Garden Design With Plant Texture

texture in garden
Billy Goodnick

There are many elements that go into designing a garden - color, form, sound, fragrance, even the texture of the plants. Texture in garden design refers to the surface quality of the plant. Plant textures run the gamut from delicate and fine, like a threadleaf coreopsis, to the coarse and bold look of a wide, rippled Hosta leaf.

The feel of the foliage is not the only element of texture. Plant texture can change with the play of light and shadow and even with viewing distance. Up close, feathery foliage looks airy and makes you want to reach out and run your hands along it. At a distance, a large mass of fine texture looks like a fuzzy blur.

Too much of any texture can be inharmonious to the eye. Unless you are intentionally trying to be jarring, a major concept of any type of design is balance. In the garden, that means mixing textures so that they highlight one another, rather than hog the limelight. A nice balance can usually be achieved by blending about 1/3 fine texture with 2/3s coarse and bold. Luckily, there are many plant choices.

  • 01 of 07

    Bold Leaves - Hosta

    Hosta with bold Llaves
    Marie Iannotti

    Broadleaf plants give weight to a garden border. They are the perfect foil for many other elements, from feathery foliage to spiky leaves, to delicate flowers. Hosta are easy, inexpensive texture tools. Choose a puckered variety and you've added a second level of texture.​

    Other bold leaved choices include Petasites, Colocasia, Arum, Ligularia, and Darmera (Umbrella Plant).

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  • 02 of 07

    Fine Texture - Coreopsis

    Feathery coreopsis leaves against daylily foliage and cosmos
    Marie Iannotti

    Plants with thread-like leaves call out to be touched, like a feather boa. Finely textured foliage is especially nice when viewed up close and adds a dimension of movement to the garden, but be careful you don't overdo it. Too much wispy foliage can start to look fuzzy. Of all the textures, fine is the most dependent on contrast to make it stand out. Some other great fine-textured plants to try include: Cosmos, Baby's Breath, Asters, Boltonia, and Amsonia all have nice flowers to complement their fine foliage. I especially like Amsonia for the golden fall color of its leaves.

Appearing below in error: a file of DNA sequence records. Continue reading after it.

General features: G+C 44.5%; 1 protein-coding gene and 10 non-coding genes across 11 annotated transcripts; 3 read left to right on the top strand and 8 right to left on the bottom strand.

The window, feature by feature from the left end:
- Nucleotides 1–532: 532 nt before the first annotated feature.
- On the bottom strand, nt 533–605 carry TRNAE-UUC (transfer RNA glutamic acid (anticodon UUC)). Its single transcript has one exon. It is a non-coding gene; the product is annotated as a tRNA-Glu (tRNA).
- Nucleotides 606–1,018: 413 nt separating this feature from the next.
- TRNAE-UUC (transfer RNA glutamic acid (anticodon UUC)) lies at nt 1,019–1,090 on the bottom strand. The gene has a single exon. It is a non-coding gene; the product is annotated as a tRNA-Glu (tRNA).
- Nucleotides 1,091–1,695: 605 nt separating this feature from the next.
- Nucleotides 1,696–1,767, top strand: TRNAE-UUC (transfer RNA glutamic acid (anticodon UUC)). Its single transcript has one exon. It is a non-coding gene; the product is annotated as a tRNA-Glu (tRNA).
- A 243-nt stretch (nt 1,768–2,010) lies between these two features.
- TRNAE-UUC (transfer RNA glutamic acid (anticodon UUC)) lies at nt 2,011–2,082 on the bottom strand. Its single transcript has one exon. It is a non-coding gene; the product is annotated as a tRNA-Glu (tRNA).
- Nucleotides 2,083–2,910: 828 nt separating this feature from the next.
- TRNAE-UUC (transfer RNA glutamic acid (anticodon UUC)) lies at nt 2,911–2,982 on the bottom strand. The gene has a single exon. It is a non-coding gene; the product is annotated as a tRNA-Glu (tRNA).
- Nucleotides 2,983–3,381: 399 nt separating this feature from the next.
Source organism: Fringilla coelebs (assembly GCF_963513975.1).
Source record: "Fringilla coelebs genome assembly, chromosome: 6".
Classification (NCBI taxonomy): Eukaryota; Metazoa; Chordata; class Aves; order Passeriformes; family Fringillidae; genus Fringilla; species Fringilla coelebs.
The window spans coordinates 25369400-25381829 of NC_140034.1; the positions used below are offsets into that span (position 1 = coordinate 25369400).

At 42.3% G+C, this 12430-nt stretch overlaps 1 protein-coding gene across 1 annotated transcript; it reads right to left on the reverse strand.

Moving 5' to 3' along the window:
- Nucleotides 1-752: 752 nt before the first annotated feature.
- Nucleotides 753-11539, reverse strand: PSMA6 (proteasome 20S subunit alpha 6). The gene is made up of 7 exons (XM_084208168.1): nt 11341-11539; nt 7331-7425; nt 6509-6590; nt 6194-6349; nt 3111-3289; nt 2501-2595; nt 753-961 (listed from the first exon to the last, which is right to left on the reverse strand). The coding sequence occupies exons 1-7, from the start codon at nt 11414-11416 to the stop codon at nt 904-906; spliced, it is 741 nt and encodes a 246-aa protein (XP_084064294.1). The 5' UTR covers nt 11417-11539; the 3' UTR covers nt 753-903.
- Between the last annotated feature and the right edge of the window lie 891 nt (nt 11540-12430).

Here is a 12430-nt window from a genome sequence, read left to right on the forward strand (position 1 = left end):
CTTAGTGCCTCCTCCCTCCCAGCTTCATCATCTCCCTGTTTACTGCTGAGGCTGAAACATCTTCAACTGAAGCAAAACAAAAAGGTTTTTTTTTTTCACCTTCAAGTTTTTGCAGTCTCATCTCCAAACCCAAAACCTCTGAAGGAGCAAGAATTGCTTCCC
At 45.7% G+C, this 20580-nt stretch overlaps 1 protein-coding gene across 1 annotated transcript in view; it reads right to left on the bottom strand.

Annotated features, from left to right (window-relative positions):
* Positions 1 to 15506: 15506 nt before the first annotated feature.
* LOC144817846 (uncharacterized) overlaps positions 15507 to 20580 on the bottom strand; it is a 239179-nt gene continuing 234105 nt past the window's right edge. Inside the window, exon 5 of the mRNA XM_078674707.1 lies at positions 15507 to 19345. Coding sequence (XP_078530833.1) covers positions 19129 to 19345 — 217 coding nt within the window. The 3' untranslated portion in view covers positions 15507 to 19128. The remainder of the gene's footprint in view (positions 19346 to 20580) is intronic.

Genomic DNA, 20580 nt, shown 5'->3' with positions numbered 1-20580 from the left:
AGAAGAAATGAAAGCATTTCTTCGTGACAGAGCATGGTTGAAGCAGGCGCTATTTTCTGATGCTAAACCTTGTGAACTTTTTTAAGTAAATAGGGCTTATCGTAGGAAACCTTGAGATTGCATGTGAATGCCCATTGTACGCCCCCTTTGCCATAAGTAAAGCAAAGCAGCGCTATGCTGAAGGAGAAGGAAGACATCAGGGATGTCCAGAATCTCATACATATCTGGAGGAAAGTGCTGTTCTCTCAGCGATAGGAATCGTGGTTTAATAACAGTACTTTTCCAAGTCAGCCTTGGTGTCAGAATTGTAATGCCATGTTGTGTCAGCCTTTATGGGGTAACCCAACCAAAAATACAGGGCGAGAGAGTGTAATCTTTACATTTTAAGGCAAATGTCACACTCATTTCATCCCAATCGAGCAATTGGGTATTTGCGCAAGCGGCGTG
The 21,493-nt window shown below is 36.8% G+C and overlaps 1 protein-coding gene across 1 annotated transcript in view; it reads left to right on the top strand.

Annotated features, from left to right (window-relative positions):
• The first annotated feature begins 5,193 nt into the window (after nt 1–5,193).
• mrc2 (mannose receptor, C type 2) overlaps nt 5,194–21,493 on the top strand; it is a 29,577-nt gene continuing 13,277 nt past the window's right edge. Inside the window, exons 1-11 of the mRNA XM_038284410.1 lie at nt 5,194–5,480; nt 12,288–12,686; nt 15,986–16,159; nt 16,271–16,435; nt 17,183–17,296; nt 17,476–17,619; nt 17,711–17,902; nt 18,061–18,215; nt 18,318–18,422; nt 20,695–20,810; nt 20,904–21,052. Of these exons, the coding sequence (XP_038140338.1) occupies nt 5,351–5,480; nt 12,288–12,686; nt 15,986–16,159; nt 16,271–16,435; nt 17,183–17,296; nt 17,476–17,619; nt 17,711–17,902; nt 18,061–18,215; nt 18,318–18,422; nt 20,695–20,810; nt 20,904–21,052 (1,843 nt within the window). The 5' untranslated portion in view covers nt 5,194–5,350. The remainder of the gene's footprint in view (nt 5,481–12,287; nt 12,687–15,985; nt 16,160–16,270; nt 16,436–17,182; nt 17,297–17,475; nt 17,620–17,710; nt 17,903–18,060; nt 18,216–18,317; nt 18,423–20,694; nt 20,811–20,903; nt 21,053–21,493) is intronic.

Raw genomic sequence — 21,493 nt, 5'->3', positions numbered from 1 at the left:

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  • 03 of 07

    Fuzzy Texture - Lamb's Ear

    Lamb's ear
    Marie Iannotti

    Fuzzy-leaved plants tend to be gray. While you might expect gray leaves to disappear in the garden, the tactile nature of the leaves makes them very appealing and they are terrific at making other colors more vivid. If you need more encouragement to grow fuzzy, gray plants, most of them are deer resistant. Along with the fluffy Lamb's Ear, you could also try​ Lavender, Santolina, Artemisia, Russian Sage, and Yarrow.

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  • 04 of 07

    Soft Spikes - Ornamental Grasses

    Blood grass
    © Marie Iannotti

    It's hard to find a garden without at least one ornamental grass and for good reason. Grasses add not just texture, but also sound and movement. No other plant plays with light so intriguingly. You can use them in masses, for impact, but they truly get noticed when they are used as specimens and accents. If you're lucky, they'll add 4 season interest. (Well, at least 3.)

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  • 05 of 07

    Coarse Spikes - Yucca

    Yucca 'Golden Sword'
    © Marie Iannotti

    Most spiky leaves tend to be somewhat stiff and coarse. That may not sound like a feature you'd welcome in your garden, but once again, it's the contract with other leaves, whether fine or board, that makes spiky leaves so valuable. They add an upward sense of movement and often a flowing fountain feel. Tall spiky leaves are often called architectural garden elements because of their strong form.

    Yucca is an under-appreciated plant. This hardy trooper can survive almost everywhere and the sword-like leaves can instantly calm a cluster of fuzzy, delicate foliage. Still don’t like yucca? Iris leaves remain attractive long after the flowers fade. If you live in a warm climate, try Phormium, Agave, or even Aloe.

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  • 06 of 07

    Spiny Texture - Echinops & Eryngium

    Echinops (Globe Thistle)
    Marie Iannotti


    For texture that stands out on its own, you can’t beat thistle-like plants. Most thistles don’t look particularly attractive in a garden, but Globe thistle and Sea Holly look great both in bloom and as the flowers dry. The steel blue color is a bonus. For an almost tropical feel, try growing cardoons in the ornamental border. A cousin of the artichoke, the stocky plants have needles and broad leaves. And if your climate can handle it, there’s always actual ​cactus.

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  • 07 of 07

    Smooth Texture - Sedum

    © Marie Iannotti

    Sedums and other smooth, broadleaved succulents like Hens & Chicks (Sempervivum tectorum), Kalanchoe, Aptenia, and Euphorbia, have foliage that almost seems waxed and polished. In addition to offsetting coarser leaves, many grow in tight rosettes, contributing , plant forum to the design scheme.